The following are excerpts from the Seattle Post-Intelligencer and lightly touch on the issue of issues. Are they really that important in a campaign? At the time, two candidates didn’t think so.

May 10, 1985

"Norm Rice is figuring to run for mayor this year against the incumbent, Charles Royer.

But City Council President Rice ended up last night in the position of defending City Hall against a spirited attack by an underdog "outsider" candidate for mayor.

Bob Hegamin, a city engineer who leads a taxpayer group, said both Royer and Rice have failed in more than seven years to involve city residents in their government.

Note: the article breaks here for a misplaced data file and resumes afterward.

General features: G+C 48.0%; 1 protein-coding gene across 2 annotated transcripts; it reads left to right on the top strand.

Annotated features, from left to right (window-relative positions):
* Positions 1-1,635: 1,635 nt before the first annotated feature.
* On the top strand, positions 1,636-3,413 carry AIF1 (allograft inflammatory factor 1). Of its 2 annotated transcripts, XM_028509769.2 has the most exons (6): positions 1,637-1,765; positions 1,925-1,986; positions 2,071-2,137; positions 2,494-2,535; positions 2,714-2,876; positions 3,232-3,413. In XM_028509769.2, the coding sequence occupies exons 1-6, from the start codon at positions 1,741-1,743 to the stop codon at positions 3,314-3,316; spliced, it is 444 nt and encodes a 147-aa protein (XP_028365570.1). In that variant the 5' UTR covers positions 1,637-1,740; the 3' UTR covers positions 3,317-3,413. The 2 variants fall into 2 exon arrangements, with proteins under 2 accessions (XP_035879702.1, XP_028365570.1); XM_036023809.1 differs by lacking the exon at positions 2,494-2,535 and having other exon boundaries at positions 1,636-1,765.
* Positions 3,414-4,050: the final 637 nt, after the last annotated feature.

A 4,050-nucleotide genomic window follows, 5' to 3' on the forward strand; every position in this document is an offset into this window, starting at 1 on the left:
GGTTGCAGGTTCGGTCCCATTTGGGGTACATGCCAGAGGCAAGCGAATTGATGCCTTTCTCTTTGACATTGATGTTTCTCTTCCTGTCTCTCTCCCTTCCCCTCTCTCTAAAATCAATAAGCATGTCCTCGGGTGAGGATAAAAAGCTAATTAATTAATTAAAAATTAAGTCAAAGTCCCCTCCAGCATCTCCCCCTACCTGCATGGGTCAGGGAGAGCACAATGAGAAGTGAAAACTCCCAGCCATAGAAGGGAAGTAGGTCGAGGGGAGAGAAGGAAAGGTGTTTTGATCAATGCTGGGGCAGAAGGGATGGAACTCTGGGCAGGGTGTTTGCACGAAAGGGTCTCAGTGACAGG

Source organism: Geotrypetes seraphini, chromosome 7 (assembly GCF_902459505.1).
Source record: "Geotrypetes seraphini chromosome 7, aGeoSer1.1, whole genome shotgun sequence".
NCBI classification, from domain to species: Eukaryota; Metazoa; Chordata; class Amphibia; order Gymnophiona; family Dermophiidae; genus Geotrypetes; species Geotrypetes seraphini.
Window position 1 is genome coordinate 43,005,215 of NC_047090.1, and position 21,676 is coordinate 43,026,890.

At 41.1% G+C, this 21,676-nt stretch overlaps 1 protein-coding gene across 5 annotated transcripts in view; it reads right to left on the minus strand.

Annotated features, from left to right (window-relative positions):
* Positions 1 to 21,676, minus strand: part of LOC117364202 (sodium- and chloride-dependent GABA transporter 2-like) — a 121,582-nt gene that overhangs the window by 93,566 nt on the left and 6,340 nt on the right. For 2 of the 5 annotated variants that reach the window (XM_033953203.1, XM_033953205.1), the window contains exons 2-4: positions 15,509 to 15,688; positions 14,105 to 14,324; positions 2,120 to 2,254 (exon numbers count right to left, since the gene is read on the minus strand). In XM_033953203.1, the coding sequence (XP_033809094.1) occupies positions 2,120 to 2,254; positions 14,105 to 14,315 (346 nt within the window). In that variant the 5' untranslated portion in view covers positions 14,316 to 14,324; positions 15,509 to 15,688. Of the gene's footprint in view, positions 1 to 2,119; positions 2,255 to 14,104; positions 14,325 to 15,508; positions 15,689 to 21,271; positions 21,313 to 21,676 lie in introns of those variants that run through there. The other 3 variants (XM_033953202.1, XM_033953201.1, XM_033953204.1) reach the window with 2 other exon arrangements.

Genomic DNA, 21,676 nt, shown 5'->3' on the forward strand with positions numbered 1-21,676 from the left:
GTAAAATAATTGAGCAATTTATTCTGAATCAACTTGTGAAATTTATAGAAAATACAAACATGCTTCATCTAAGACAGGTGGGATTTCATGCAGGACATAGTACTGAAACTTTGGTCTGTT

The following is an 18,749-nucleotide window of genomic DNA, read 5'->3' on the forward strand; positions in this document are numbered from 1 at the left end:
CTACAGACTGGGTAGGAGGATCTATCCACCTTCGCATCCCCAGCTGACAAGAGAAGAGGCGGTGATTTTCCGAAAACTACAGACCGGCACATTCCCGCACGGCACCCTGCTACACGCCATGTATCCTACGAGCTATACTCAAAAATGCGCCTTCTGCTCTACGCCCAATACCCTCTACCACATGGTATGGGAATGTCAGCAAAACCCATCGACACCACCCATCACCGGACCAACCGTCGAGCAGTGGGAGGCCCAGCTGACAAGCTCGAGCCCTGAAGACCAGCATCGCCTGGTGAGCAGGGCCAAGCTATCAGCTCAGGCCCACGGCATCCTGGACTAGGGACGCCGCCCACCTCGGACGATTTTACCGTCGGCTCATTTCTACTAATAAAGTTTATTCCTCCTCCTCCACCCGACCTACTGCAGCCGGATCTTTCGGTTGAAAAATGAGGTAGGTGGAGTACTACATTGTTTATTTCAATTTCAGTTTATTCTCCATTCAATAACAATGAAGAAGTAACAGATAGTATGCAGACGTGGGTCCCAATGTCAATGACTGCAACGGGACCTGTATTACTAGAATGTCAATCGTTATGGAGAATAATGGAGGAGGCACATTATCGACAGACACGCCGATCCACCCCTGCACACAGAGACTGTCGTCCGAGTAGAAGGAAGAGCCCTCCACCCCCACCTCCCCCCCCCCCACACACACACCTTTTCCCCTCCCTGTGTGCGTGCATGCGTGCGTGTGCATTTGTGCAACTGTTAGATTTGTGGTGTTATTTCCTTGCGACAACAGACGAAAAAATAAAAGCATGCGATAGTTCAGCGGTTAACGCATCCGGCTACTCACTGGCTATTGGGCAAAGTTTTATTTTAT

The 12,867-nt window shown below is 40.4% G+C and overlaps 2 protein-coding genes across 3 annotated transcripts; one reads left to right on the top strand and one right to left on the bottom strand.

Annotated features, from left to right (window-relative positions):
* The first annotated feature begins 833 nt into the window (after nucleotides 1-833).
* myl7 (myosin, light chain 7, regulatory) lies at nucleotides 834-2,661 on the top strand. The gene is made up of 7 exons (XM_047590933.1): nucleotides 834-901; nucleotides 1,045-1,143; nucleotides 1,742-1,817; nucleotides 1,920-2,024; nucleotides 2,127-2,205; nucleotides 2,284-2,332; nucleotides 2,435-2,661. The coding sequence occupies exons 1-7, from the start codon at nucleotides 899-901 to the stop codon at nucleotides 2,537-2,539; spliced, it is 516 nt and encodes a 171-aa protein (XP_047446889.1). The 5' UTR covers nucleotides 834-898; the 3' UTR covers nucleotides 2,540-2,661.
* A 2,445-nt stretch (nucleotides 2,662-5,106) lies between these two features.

"…communities should not just be blips on a map of government. They should be part and parcel of government."

"…I know we are not doing the best job that we can in relationships with the neighborhoods," Rice later responded, "but I think it has to come from executive leadership."

June 21, 1985

"…Hegamin, an independent candidate, didn’t get far trying to press the mayor on issues. If he were elected, Hegamin said, he would give more city resources to South Seattle, cut down on bond borrowing and do more to help the homeless, the mentally ill and street kids.

Royer, however, didn’t respond to those issues.

Instead, he talked about cleaning up Puget Sound and attacking "this crisis of confidence in public education."

FYI -- The Mayor does not have any control over either of the two "issues" he decided to talk about.